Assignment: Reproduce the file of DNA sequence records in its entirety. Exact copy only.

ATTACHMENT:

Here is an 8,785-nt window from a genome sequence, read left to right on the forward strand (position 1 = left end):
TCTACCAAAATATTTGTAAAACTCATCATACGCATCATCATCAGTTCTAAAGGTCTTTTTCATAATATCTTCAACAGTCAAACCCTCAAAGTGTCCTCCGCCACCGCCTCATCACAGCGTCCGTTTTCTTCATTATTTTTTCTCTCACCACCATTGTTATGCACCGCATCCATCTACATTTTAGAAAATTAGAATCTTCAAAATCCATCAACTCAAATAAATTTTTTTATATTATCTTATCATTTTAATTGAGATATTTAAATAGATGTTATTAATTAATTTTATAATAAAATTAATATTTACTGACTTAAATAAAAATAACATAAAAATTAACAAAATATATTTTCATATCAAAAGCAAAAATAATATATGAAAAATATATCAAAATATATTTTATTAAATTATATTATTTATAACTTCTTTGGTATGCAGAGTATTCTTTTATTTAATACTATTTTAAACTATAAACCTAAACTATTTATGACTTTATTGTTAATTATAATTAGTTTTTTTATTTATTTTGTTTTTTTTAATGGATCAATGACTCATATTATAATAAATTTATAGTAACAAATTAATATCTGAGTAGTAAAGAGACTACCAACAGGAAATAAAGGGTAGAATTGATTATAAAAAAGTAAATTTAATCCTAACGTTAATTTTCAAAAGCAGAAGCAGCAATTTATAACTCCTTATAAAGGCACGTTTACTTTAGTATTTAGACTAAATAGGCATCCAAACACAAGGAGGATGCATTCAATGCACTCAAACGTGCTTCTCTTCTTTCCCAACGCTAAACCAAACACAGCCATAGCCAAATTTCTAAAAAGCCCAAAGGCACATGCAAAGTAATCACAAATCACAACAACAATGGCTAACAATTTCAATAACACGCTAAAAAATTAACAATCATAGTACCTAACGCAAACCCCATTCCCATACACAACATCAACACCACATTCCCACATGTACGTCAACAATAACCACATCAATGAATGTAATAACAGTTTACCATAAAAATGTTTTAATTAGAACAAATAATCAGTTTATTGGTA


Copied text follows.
Here is an 8,785-nt window from a genome sequence, read left to right on the forward strand (position 1 = left end):
TCTACCAAAATATTTGTAAAACTCATCATACGCATCATCATCAGTTCTAAAGGTCTTTTTCATAATATCTTCAACAGTCAAACCCTCAAAGTGTCCTCCGCCACCGCCTCATCACAGCGTCCGTTTTCTTCATTATTTTTTCTCTCACCACCATTGTTATGCACCGCATCCATCTACATTTTAGAAAATTAGAATCTTCAAAATCCATCAACTCAAATAAATTTTTTTATATTATCTTATCATTTTAATTGAGATATTTAAATAGATGTTATTAATTAATTTTATAATAAAATTAATATTTACTGACTTAAATAAAAATAACATAAAAATTAACAAAATATATTTTCATATCAAAAGCAAAAATAATATATGAAAAATATATCAAAATATATTTTATTAAATTATATTATTTATAACTTCTTTGGTATGCAGAGTATTCTTTTATTTAATACTATTTTAAACTATAAACCTAAACTATTTATGACTTTATTGTTAATTATAATTAGTTTTTTTATTTATTTTGTTTTTTTTAATGGATCAATGACTCATATTATAATAAATTTATAGTAACAAATTAATATCTGAGTAGTAAAGAGACTACCAACAGGAAATAAAGGGTAGAATTGATTATAAAAAAGTAAATTTAATCCTAACGTTAATTTTCAAAAGCAGAAGCAGCAATTTATAACTCCTTATAAAGGCACGTTTACTTTAGTATTTAGACTAAATAGGCATCCAAACACAAGGAGGATGCATTCAATGCACTCAAACGTGCTTCTCTTCTTTCCCAACGCTAAACCAAACACAGCCATAGCCAAATTTCTAAAAAGCCCAAAGGCACATGCAAAGTAATCACAAATCACAACAACAATGGCTAACAATTTCAATAACACGCTAAAAAATTAACAATCATAGTACCTAACGCAAACCCCATTCCCATACACAACATCAACACCACATTCCCACATGTACGTCAACAATAACCACATCAATGAATGTAATAACAGTTTACCATAAAAATGTTTTAATTAGAACAAATAATCAGTTTATTGGTA